Sunday, May 26, 2013

AT-AT Painting, Watercolor on Paper

I recently finished the newest painting in my Star Wars Series. This watercolor is the latest version of the painting "All Terrain Armored Transport". I have always found the AT-AT to be one of the most visually fascinating designs from Star Wars. The Star Wars franchise, especially the original trilogy, provides a lot of design inspiration for my work. While this piece is small, 8"X10", I hope to someday paint a large version in acrylics.

"All Terrain Armored Transport"  Watercolor on paper

Made to order versions of this painting will eventually be available on Oryx Ink on Etsy. Each painting will be unique as each is hand painted, no stencils are used.

Friday, May 24, 2013

Kids' Found Object Mobile Tutorial

Kinetic art isn't just for adults, kids enjoy making and watching mobiles too. The Kids' Found Object Mobile Tutorial shows kids and parents how to make a cool piece of moving art from lightweight objects. This project can easily be adapted to suit young children or teens.

Found object kinetic art hanging mobile tutorial for kids

The Kids' Found Object Mobile is made from the bottom up. Construction begins with the bottom most arm. The bottom arm is then attached to the upper arm. This process of adding arms can be continued to make large mobiles. This tutorials shows the construction of a small 2 arm mobile. This size is good for a beginner learning the concepts of kinetic art.

If you intend for your mobile to hang outdoors , be sure to use weatherproof materials. Plastic and metal objects will be weather resistant. Some objects, such as cardboard shapes, can be painted for waterproofing. Some natural materials from your backyard are naturally weather resistant. Pine cones, leaves & seeds are all good options.

-sticks or pipe cleaners for arms
-ribbon, thread and/or fishing line
-lightweight found objects, such as beads, buttons, fabric flowers, small toys, etc
-paper or thin cardboard
-needle if using thread
Optional materials: hole punch, markers or paint

Begin by cutting out shapes from paper or cardboard. These shapes follow an ocean theme, but you can make any theme you can think of. You can decorate shapes with markers or paint. As an alternative, older kids could make paper airplanes.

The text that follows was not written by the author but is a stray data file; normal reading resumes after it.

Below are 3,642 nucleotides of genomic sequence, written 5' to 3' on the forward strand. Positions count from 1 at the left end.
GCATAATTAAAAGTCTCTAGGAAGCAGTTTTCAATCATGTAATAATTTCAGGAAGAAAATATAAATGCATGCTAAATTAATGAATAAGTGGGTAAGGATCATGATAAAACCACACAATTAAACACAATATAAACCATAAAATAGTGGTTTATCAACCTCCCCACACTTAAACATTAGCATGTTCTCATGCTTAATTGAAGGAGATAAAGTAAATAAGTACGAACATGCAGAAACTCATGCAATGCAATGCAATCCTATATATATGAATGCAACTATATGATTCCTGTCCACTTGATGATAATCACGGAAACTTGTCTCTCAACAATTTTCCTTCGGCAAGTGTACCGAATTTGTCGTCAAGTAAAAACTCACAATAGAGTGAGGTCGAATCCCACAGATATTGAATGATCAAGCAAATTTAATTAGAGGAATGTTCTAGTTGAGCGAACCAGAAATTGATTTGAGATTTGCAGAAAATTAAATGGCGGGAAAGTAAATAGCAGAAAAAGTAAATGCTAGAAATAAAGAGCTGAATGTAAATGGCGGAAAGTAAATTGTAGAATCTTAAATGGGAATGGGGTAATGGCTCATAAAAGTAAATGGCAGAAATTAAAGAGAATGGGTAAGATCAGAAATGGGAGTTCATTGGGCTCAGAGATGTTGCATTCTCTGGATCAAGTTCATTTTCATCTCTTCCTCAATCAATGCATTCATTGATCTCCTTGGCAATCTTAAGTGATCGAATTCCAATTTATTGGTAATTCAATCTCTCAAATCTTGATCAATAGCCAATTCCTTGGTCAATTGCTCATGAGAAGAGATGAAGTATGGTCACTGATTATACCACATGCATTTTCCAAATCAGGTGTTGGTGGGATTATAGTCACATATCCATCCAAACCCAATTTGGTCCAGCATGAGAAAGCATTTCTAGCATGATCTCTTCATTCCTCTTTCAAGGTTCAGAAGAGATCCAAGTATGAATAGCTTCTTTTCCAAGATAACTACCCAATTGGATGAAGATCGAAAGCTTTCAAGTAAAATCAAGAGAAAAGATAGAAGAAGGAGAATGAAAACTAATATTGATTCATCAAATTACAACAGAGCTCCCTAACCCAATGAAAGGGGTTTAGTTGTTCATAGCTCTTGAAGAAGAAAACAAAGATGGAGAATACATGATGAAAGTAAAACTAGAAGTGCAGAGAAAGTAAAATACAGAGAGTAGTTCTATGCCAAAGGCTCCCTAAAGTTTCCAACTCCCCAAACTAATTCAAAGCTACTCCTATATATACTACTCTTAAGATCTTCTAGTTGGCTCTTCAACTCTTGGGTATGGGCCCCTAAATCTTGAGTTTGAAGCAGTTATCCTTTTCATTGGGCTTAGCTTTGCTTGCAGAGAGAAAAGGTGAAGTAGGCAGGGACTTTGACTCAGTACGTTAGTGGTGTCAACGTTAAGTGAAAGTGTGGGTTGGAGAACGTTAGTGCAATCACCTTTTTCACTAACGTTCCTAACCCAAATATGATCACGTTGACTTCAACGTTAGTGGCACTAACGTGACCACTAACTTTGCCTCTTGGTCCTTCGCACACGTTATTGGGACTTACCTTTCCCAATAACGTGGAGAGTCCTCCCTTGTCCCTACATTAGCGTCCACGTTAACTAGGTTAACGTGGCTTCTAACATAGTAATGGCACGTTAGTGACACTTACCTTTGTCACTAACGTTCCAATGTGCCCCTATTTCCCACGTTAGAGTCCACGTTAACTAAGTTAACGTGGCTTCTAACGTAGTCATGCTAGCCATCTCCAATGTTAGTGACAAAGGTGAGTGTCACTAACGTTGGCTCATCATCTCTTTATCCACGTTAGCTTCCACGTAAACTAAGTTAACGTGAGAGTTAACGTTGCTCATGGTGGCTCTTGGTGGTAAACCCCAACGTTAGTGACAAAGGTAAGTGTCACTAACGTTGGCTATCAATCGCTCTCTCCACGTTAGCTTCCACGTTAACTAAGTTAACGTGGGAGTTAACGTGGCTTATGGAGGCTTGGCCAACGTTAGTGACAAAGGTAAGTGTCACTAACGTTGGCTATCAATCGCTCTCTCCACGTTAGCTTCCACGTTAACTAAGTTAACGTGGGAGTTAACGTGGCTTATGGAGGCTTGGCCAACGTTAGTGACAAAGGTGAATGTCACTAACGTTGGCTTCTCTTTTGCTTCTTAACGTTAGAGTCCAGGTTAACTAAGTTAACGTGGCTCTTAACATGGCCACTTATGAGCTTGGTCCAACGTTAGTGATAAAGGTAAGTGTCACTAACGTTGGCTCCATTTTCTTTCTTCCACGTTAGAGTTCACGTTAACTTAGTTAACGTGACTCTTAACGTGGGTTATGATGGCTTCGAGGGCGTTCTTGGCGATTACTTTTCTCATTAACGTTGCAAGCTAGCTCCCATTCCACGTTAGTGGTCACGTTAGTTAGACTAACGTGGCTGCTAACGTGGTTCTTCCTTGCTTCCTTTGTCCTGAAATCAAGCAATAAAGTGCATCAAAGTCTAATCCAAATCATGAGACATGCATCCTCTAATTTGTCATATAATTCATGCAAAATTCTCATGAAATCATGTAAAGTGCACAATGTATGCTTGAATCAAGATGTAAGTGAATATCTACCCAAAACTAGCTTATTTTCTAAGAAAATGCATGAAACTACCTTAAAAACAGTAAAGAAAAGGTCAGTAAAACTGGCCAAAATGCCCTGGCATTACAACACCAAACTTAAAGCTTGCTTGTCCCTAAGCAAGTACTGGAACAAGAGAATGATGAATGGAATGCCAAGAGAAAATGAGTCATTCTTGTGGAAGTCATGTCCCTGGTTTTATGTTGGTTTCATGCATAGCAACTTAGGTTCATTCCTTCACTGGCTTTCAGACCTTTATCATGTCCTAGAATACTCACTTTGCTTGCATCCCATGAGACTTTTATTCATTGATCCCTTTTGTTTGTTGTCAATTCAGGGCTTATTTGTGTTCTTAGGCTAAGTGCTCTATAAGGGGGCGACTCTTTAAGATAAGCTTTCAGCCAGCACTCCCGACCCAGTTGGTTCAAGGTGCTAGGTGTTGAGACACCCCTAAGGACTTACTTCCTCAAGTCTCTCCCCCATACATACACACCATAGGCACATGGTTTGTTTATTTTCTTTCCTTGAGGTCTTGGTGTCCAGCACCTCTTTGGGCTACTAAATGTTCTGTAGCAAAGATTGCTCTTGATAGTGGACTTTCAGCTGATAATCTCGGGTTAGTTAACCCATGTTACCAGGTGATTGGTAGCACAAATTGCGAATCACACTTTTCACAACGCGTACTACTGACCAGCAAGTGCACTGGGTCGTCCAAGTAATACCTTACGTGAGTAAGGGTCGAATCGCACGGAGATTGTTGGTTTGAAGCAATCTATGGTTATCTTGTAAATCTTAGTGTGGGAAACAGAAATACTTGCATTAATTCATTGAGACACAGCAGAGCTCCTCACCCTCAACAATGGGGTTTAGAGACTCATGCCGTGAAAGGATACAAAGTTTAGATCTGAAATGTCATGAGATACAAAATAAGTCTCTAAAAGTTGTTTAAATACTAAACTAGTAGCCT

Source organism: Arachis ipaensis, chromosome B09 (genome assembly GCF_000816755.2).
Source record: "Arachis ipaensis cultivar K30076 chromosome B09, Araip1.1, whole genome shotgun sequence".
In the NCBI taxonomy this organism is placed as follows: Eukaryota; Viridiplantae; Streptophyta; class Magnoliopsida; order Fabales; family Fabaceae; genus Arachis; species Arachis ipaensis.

Layout your pieces to decide how to hang objects. Cut shapes and found objects hang from a stick or pipe cleaner.

Tie or glue thread, ribbon or fishing line to your hanging pieces. More than one object can be hung from a single thread. Clear thread is used here to make objects appear to float. Young children should use ribbon or thicker string for ease of tying.

Tie ribbon or thread to stick or pipe cleaner to hang objects. Glue can be used as reinforcement. You now have a completed arm.

Attaching the lower arm to the upper arm begins with finding the lower arm's balance point. The balance point is the axis the arm with rotate around. Find the balance point by tying ribbon or string around the arm. Slide the ribbon up & down the arm until the arm is level. At the point where the arm hangs level, double knot the ribbon and add a dot of glue to reinforce.

Tie the lower arm to the upper arm & reinforce with glue. The lower arm can be attached anywhere on the upper arm.

Tie objects to the upper arm the same way as for the lower arm. Find the balance point and tie on a ribbon. This ribbon can be used to attach the mobile to the ceiling or a hook.

Vinyl Record Mobile Tutorial

Kinetic art mobiles make a great design element in any room or outdoor space. The movement of a mobile catches the eye and fascinates the viewer. The Vinyl Record Mobile Tutorial shows the construction method for a wave style mobile with fixed planes. While this mobile is made from vinyl records, this project could be adapted to use cardboard, metal sheets or other materials. One of the benefits of using recycled vinyl records is that the mobile may be hung outside. This design uses 45rpm records. LP records could be used for a larger mobile.

Recycled Vinyl Record Kinetic Art Hanging Mobile

Warnings: This project involves fire, sharp objects and fumes. This mobile should be made outdoors or in a very well ventilated area.